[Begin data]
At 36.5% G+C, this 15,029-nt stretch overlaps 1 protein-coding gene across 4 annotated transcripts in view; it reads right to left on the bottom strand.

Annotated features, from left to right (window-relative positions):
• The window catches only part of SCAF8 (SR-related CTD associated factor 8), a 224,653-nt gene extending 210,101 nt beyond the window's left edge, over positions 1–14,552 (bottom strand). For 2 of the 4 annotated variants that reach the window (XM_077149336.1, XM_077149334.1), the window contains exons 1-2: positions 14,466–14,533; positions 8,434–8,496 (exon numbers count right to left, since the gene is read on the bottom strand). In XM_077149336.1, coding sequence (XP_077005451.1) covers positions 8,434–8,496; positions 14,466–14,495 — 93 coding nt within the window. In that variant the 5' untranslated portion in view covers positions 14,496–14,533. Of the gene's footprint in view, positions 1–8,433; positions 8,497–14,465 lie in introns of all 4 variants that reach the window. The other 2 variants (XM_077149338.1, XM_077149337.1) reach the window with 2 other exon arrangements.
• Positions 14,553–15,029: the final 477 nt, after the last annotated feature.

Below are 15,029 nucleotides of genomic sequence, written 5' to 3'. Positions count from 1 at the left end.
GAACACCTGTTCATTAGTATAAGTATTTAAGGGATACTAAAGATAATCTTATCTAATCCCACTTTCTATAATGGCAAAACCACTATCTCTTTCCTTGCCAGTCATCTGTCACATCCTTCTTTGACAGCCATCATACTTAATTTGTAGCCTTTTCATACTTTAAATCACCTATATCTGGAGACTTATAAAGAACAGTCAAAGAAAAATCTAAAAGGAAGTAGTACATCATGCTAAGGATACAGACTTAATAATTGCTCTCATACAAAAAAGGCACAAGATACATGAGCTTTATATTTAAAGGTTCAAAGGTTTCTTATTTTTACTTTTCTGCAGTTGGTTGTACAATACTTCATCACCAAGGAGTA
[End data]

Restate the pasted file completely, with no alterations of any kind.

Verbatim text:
At 36.5% G+C, this 15,029-nt stretch overlaps 1 protein-coding gene across 4 annotated transcripts in view; it reads right to left on the bottom strand.

Annotated features, from left to right (window-relative positions):
• The window catches only part of SCAF8 (SR-related CTD associated factor 8), a 224,653-nt gene extending 210,101 nt beyond the window's left edge, over positions 1–14,552 (bottom strand). For 2 of the 4 annotated variants that reach the window (XM_077149336.1, XM_077149334.1), the window contains exons 1-2: positions 14,466–14,533; positions 8,434–8,496 (exon numbers count right to left, since the gene is read on the bottom strand). In XM_077149336.1, coding sequence (XP_077005451.1) covers positions 8,434–8,496; positions 14,466–14,495 — 93 coding nt within the window. In that variant the 5' untranslated portion in view covers positions 14,496–14,533. Of the gene's footprint in view, positions 1–8,433; positions 8,497–14,465 lie in introns of all 4 variants that reach the window. The other 2 variants (XM_077149338.1, XM_077149337.1) reach the window with 2 other exon arrangements.
• Positions 14,553–15,029: the final 477 nt, after the last annotated feature.

Below are 15,029 nucleotides of genomic sequence, written 5' to 3'. Positions count from 1 at the left end.
GAACACCTGTTCATTAGTATAAGTATTTAAGGGATACTAAAGATAATCTTATCTAATCCCACTTTCTATAATGGCAAAACCACTATCTCTTTCCTTGCCAGTCATCTGTCACATCCTTCTTTGACAGCCATCATACTTAATTTGTAGCCTTTTCATACTTTAAATCACCTATATCTGGAGACTTATAAAGAACAGTCAAAGAAAAATCTAAAAGGAAGTAGTACATCATGCTAAGGATACAGACTTAATAATTGCTCTCATACAAAAAAGGCACAAGATACATGAGCTTTATATTTAAAGGTTCAAAGGTTTCTTATTTTTACTTTTCTGCAGTTGGTTGTACAATACTTCATCACCAAGGAGTA